Inscrutable Sonnets


So what if it all comes to ruin? Soft brown tunnel
that soon collapses in on itself, starred end

of fruit which a fly has found and lit on in the basket;
plastic vent that crumbles in our hands, dull grey

wafer we pry loose from the wall with a Stanley
screwdriver. On loamy soil, a post that’s loosened

its grip on a rusted joint. Despite the early dark,
the rapid slide toward winter— in the air, sketched

tapestries of musk heaviest over a compost pit. All the notes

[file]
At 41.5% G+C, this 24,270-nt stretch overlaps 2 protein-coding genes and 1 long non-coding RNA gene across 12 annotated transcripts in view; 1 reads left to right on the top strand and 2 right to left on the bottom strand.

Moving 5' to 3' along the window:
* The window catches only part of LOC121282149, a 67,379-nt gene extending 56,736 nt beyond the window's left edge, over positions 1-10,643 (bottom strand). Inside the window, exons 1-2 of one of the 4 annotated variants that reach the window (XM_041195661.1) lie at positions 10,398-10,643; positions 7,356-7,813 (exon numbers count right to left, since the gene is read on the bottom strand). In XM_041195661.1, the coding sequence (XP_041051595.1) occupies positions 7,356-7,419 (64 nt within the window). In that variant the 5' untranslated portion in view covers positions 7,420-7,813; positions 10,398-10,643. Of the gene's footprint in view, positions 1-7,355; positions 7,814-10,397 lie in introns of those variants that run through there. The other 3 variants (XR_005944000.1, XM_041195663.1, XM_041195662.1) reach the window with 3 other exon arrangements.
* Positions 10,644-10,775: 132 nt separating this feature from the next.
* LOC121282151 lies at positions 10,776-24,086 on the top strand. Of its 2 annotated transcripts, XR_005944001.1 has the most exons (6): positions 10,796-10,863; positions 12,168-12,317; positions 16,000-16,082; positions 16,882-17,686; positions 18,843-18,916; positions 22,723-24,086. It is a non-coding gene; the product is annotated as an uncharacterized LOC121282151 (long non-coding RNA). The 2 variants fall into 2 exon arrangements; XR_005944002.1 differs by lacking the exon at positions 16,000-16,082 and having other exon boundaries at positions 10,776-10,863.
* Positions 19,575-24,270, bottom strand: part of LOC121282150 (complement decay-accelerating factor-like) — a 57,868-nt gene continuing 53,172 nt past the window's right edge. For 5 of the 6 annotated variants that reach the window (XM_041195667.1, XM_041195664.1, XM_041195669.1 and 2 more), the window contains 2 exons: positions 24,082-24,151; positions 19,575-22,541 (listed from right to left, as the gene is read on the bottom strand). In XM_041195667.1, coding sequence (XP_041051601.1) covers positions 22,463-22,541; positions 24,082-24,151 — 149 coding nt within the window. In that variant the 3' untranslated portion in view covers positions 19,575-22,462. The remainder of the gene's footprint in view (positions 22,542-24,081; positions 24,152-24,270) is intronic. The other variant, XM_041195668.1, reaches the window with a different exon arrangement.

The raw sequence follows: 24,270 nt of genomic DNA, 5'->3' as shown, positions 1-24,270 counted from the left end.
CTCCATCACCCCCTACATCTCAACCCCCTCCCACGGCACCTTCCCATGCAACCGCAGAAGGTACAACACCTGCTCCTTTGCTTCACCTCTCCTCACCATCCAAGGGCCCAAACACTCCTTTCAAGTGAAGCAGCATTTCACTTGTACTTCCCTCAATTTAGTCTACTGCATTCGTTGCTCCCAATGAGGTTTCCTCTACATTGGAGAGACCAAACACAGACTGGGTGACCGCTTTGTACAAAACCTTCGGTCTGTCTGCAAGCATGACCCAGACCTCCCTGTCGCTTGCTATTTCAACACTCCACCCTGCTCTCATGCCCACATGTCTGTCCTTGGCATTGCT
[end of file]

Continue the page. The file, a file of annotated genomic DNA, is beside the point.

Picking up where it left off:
we wanted and gathered: how we change them with heat,

how ravenously we eat, sometimes standing at the counter,
fingers pulling flesh away from bone as soon as their char

leaves the skillet’s hot metal. Ripe bodies, sweet morsels; salt
keeps certain things longer. Headlong’s for everything else.

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